Manchester Metropolitan University and the University of Manchester have been asked by MCCP to work on the evidence base for a shared citywide Supplier Toolkit to help drive reductions in the carbon footprint of supply chains via sustainable procurement and commissioning. There is an agreement that any toolkit needs to be usable by SME’s as well as large organisations, therefore the Manchester Climate Change Agency has agreed to approach around 60 companies across a range of sectors to recruit volunteers for an initial pilot and consultation.

Action 3.5 Single Use Plastics 

In partnership with Julie’s Bicycle, the Council has produced a range of Sustainable Events Guides for event organisers, suppliers, service providers and venues which include commitments to reduce an eliminate the use of Single Use Plastics. The guides were launched as part of an EU-funded URBACT C-Change project on tackling climate change within the culture sector. The event was attended by Manchester Climate Change Partnership, Manchester Arts & Sustainability Team (MAST) and international project partners from Mantova, Sibenik, Wroclaw, Agueda and Gelsenkirchen - the guides have since been translated into two languages (Italian, Croatian) by these partners.    
Across Manchester Markets, changes have been introduced to influence traders: 74 traders across the Arndale and Church Street Markets, as well as the additional traders at our Specialist and Pop-up Markets, have committed to use consumables that are 100% recyclable, 100% compostable, 100% biodegradable and disposable.  
Our Markets team has also made changes to the trader application process by adding an environmental section, which includes sourcing of supplies, food miles and the trader recycling policy. This data is included as part of the application scoring system. The Markets team are now working through the challenges of policing contracts and supporting traders to live up to these commitments.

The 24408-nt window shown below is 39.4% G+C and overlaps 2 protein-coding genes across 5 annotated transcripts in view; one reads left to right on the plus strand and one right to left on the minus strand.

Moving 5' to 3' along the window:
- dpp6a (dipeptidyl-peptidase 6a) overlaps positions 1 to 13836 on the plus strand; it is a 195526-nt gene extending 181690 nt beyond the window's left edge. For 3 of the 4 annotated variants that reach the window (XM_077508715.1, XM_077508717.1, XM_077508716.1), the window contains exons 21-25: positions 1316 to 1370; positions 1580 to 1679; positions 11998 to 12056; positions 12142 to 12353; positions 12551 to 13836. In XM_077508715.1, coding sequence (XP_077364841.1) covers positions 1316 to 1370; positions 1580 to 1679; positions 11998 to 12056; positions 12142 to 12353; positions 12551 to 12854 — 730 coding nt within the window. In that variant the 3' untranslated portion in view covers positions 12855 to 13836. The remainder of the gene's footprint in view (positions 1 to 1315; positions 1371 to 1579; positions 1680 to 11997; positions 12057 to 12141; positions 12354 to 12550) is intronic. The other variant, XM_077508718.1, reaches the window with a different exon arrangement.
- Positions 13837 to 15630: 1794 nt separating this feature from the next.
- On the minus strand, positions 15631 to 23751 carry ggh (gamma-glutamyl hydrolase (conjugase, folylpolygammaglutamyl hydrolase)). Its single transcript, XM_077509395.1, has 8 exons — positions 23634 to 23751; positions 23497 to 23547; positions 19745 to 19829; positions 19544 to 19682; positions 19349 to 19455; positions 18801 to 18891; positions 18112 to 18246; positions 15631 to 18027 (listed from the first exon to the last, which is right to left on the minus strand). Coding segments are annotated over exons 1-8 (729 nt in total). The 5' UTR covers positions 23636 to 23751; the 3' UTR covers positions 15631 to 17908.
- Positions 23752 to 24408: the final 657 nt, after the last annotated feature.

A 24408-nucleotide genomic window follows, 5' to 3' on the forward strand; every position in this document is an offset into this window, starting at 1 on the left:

In addition, 21 caterers operating across the City’s parks have also committed to reduce and eliminate single use plastics as part of their licensing agreements. As with markets, work is underway to monitor these commitments are challenges are being identified but the ambition is there, for example, Heaton Park is aiming to be single use plastic free by January 2021.

Action 3.6 A Sustainable Food System

The Manchester Food Board have drafted a Food Policy Statement and Manchester Food Recovery Action Plan to support the creation of a resilient food system. One of the Recovery Objectives is to reduce environmental impacts throughout the food system with a focus on food waste and a shift to more ecological practices. Legacy work is underway, which builds on the food response during Covid-19. Safe food donations information is now live on the Council’s website.